The U.S. solar industry had a record year in 2013 with photovoltaic installations increasing 41 percent over 2012, according to a report released Wednesday by Solar Energy Industries Association and GTM Research.
The Solar Market Insight Year in Review 2013
(payment for full report) says the U.S. installed 4,751 megawatts of solar PV last year—about 15 times the amount installed in 2008. Evidence of explosive growth isn't the only compelling tidbit in the annual report. Here are four other stats that stand out.
1. Wind lost ground
Check out the graphic below. In 2012, some 41 percent of new U.S. electricity generation capacity was wind-based. Coal held steady with 16 percent, natural gas led the pack with 31 percent and solar pretty much brought up the rear with 10 percent.
My how things changed in 2013. While solar and natural gas experienced double-digit percentage growth, new coal and wind electricity generation capacity dropped off.
The cost to install solar fell throughout the year, according to the report. By the end of 2013, the cost to install solar was 15 percent lower than the same time the previous year.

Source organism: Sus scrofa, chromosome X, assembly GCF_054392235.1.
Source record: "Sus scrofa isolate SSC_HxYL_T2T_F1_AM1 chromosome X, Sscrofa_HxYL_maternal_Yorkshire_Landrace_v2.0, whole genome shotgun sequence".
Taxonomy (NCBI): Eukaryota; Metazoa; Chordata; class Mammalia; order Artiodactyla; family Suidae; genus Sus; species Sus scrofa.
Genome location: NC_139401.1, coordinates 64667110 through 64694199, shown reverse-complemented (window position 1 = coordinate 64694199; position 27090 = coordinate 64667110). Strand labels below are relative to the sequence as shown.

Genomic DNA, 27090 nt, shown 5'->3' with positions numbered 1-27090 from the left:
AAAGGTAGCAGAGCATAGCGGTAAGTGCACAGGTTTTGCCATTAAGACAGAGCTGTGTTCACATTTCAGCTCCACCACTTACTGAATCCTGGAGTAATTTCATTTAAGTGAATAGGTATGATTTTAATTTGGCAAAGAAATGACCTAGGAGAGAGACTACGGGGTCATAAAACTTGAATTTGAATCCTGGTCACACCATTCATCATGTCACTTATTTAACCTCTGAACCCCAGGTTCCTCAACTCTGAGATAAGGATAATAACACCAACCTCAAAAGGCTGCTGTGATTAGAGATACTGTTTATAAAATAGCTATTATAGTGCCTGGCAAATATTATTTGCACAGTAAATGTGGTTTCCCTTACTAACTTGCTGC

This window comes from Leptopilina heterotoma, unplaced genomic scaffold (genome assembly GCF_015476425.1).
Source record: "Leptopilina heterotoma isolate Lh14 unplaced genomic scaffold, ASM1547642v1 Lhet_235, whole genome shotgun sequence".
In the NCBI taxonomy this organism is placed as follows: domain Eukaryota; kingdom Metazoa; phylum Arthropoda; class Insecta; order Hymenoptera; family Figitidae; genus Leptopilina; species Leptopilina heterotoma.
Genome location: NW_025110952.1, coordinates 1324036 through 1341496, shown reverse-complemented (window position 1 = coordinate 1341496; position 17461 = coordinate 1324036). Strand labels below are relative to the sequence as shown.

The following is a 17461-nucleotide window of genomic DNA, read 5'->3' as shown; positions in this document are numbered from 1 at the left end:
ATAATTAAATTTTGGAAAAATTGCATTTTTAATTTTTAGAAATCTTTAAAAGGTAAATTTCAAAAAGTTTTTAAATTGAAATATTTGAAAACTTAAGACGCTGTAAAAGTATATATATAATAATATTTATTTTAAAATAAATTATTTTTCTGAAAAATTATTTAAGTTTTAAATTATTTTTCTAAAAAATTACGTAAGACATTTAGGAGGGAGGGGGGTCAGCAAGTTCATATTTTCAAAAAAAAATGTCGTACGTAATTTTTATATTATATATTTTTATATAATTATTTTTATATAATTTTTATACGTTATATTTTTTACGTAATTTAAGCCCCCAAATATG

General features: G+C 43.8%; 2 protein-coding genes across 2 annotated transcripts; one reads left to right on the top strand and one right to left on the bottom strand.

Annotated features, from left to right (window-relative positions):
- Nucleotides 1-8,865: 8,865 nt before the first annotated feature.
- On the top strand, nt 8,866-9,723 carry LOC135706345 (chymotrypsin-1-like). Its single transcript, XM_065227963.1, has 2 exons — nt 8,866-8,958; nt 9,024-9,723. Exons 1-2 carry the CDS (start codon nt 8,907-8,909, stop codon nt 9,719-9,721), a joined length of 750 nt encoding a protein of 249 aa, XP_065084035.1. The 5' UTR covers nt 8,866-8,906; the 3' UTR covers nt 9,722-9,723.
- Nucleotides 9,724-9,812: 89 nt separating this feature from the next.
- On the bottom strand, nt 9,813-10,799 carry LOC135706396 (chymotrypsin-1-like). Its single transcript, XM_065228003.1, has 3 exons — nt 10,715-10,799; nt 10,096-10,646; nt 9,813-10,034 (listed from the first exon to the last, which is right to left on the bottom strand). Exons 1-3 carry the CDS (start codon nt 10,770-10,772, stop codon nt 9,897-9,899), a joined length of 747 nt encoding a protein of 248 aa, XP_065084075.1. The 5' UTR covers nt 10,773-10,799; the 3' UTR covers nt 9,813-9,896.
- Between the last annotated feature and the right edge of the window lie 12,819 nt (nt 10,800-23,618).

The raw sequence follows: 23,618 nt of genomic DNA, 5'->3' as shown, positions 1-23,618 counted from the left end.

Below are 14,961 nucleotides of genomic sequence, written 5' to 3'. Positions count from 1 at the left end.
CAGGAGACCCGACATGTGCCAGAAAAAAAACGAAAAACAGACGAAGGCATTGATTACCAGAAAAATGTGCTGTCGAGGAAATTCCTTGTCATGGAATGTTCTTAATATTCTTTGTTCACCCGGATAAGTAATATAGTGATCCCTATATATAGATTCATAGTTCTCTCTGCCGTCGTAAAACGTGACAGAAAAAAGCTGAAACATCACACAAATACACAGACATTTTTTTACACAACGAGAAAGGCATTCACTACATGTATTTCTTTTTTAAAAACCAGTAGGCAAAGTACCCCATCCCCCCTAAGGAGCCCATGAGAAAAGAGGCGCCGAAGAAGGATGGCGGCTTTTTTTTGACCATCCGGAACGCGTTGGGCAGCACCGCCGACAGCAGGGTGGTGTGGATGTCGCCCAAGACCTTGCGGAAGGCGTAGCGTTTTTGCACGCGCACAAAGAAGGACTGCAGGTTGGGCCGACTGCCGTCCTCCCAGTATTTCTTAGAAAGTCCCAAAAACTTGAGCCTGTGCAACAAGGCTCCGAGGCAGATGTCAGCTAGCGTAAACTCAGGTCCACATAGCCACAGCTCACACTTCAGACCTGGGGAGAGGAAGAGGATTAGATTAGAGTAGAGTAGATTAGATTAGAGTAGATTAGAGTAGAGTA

3. Most of the growth was in the fourth quarter
In the fourth quarter, the U.S. installed 2,106 megawatts. That's about 44 percent of the annual total, a figure that made the fourth quarter the largest quarter in the history of the U.S. market.
4. Arizona fell behind
Arizona installed the second-most PV with 421 megawatts. But that was far below its 2012 figure of 710 megawatts.
Another interesting development on the state level is North Carolina. The state added 335 megawatts of PV in 2013, the third-most in the U.S.
Graphics: GTM Research
This post was originally published on Smartplanet.com